Senators hope to save cybersecurity coordinator position

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  • Eighteen senators wrote to National Security Adviser John Bolton asking him to reconsider his plan to merge the White House cybersecurity coordinator’s role into existing positions. The legislators said by eliminating the cyber coordinator role, the government will lack a unified focus against cyber threats. (Sen. Amy Klobuchar)
  • One of the largest federal employee unions is suing the Trump administration over one of the executive orders signed last week that curtails the labor contract bargaining window between government and unions. The American Federation of Government Employees’ lawsuit says the EO violates workers’ right to freedom of association. National Treasury Employees Union President Tony Reardon said his team was looking at every word of the executive orders. If there’s a legal path, he said he definitely will encourage the union to take it. (Federal News Radio)
  • A new official is leading the Veterans Affairs Department, at least for the time being. The White House named Peter O’Rourke as VA’s new acting secretary. Until yesterday, he served as the department’s chief of staff. Robert Wilkie had been serving as acting VA chief since President Donald Trump fired David Shulkin in March. But Wilkie will need to temporarily step aside, because the president has now nominated him for the job on a permanent basis. Under the federal Vacancies Reform Act, government officials aren’t allowed to fill positions in an acting role if they’re also awaiting Senate confirmation for the same job. (Federal News Radio)
  • The Air Force is willing to give at least some of its service members up to $90,000 to stay in uniform for another few years. The service’s latest list of professions eligible for Selective Reenlistment Bonuses now includes 92 different specialties, more than double the number of specialties it targeted for the payouts three years ago. The biggest lump-sum payouts will go to a handful of career fields the Air Force refers to as “battlefield airmen.” (Federal News Radio)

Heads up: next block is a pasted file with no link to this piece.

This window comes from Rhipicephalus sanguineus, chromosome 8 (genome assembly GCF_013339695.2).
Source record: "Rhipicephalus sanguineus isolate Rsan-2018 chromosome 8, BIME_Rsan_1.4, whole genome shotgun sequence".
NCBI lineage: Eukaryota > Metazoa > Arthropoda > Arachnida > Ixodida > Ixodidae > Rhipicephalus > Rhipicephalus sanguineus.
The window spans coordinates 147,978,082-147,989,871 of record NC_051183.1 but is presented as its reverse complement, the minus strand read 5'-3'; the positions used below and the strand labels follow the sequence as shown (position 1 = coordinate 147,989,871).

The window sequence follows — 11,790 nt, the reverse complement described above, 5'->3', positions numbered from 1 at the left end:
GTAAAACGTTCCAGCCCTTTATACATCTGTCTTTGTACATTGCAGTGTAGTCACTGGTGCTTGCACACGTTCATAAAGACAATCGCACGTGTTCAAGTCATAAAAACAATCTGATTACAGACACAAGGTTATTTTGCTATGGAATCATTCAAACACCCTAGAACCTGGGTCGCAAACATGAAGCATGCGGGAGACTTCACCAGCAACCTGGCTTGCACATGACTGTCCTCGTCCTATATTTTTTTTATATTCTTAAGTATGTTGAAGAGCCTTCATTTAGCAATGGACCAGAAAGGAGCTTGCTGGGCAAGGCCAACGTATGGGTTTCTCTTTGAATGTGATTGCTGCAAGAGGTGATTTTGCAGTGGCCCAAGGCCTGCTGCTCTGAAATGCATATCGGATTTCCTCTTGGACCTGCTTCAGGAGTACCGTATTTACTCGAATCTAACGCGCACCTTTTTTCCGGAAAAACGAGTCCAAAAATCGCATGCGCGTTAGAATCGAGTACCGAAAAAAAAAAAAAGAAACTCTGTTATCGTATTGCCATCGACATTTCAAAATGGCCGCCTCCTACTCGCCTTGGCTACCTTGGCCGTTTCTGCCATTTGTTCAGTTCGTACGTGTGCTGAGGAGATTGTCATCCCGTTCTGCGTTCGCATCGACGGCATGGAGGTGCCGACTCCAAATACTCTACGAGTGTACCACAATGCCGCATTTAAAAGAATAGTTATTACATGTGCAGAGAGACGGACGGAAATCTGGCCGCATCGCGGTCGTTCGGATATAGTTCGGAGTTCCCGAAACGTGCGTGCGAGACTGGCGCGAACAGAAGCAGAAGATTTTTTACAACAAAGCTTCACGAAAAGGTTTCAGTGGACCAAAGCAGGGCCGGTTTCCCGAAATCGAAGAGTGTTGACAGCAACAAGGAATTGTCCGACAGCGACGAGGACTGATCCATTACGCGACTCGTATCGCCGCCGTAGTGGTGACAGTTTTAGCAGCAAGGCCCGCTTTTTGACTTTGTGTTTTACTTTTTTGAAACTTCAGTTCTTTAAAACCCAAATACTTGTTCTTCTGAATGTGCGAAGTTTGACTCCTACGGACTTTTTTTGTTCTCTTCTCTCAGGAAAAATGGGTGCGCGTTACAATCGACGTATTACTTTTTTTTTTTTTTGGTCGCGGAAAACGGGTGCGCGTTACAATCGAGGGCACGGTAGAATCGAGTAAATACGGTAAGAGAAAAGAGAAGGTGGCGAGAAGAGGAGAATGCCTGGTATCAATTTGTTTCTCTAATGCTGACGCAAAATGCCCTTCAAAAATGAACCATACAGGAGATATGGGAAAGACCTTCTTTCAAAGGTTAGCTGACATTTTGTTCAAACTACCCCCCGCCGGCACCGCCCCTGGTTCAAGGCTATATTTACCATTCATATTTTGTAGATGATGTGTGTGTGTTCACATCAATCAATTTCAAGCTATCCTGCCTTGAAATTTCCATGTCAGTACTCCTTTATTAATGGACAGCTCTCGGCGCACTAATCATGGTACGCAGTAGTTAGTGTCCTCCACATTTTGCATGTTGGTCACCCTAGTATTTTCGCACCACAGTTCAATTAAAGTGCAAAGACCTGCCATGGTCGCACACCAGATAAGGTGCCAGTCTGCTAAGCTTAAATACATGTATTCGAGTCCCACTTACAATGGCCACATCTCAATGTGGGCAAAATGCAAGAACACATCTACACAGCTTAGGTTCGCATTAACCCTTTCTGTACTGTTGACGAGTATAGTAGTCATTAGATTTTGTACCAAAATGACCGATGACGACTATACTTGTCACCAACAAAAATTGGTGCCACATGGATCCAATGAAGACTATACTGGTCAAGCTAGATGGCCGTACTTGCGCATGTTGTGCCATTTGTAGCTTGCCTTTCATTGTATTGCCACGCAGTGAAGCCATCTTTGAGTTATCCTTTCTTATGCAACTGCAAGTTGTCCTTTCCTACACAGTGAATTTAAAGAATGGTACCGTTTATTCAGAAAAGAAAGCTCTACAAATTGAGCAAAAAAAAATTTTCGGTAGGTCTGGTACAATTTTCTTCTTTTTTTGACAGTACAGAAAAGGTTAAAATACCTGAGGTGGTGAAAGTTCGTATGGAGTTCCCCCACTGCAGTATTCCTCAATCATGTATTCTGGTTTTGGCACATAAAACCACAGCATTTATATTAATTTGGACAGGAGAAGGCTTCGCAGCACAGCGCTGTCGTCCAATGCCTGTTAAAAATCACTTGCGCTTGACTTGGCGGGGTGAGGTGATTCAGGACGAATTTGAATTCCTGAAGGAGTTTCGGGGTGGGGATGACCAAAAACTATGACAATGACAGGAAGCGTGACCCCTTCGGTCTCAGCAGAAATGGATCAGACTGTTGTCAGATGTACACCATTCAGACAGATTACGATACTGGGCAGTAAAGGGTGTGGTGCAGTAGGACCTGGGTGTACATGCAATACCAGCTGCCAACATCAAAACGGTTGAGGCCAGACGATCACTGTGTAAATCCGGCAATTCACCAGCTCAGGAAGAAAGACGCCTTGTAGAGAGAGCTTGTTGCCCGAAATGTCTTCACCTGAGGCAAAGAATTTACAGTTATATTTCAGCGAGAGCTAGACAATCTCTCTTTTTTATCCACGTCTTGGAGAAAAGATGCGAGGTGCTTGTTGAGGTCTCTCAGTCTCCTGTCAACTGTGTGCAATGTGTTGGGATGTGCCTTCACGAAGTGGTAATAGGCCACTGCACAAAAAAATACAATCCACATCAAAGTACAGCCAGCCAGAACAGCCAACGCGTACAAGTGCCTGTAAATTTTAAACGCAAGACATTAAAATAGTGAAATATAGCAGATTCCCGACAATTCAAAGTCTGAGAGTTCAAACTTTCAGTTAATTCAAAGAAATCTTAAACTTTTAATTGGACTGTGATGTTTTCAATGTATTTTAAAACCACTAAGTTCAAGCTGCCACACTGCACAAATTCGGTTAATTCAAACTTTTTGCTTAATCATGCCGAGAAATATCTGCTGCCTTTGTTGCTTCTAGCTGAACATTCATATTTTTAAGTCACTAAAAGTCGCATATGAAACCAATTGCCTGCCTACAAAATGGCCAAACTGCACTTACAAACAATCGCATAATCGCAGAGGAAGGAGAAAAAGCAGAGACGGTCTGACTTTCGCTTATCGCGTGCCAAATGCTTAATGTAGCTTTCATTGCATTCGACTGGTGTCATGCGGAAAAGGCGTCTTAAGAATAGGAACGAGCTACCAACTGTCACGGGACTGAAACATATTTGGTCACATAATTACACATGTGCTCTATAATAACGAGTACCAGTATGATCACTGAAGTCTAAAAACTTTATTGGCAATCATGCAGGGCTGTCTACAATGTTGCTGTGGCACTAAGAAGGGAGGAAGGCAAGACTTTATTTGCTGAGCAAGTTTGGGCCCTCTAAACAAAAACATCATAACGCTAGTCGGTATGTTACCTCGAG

• The Federal Retirement Thrift Investment Board hopes to implement new Thrift Savings Plan withdrawal options by September 2019. The agency said all TSP participants will be able to make withdrawals once every 30 days. The TSP agency is also adding more options for participants to receive withdrawal payments. Participants who have left federal service will have no other limitations other than the 30-day rule to take withdrawals. Participants still in federal service at a certain age can take up to four partial withdrawals a year. (Federal News Radio)
  • More Freedom of Information Act requests are heading the Environmental Protection Agency’s way this year. According to FOIAOnline.gov the agency received more than 7,700 FOIA requests in fiscal 2018. In the same period last year, it received 7,500. Last year, the EPA partially granted more than 5,000 requests and denied nearly 800 requests. (Federal News Radio)
  • U.S. Citizenship and Immigration is finally moving its Freedom of Information Act request process into the digital age. Up until now, the agency only accepted FOIA requests by mail, fax, and email and requesters usually received their documents on a compact disc. USCIS said requesters who have an immigration court date pending will be the first ones to receive their documents digitally. USCIS Director L. Francis Cissna said the modernization will help reduce the agency’s backlog of cases. (U.S. Citizenship and Immigration Services)
  • The Trump administration is enlisting the State Department in a growing dispute with China. Starting June 11, visas of Chinese graduate students in certain high technology fields will be limited to one year in the U.S. Those fields include robotics, aviation and manufacturing. A source told the AP, the White House has already sent instructions to the State Department. China has named several manufacturing categories it wants to dominate, and the Trump administration wants to protect U.S. leadership and intellectual property. (Associated Press)
  • A Russian cyber company’s federal procurement death penalty remains intact. It’s official, Kaspersky Lab products and services are banned from federal agencies, at least for the foreseeable future. The District of Columbia District Court yesterday dismissed the company’s lawsuits against the Homeland Security Department and the government more broadly. It was trying to overturn both the 2017 Binding Operational Directive from DHS and the provision in the 2018 Defense Authorization bill that banned it governmentwide. The judge ruled Kaspersky did not plausibly allege that the NDAA constitutes a bill of attainder, and the Russian-based company did not have standing to sue DHS over the BOD. (Federal News Radio)

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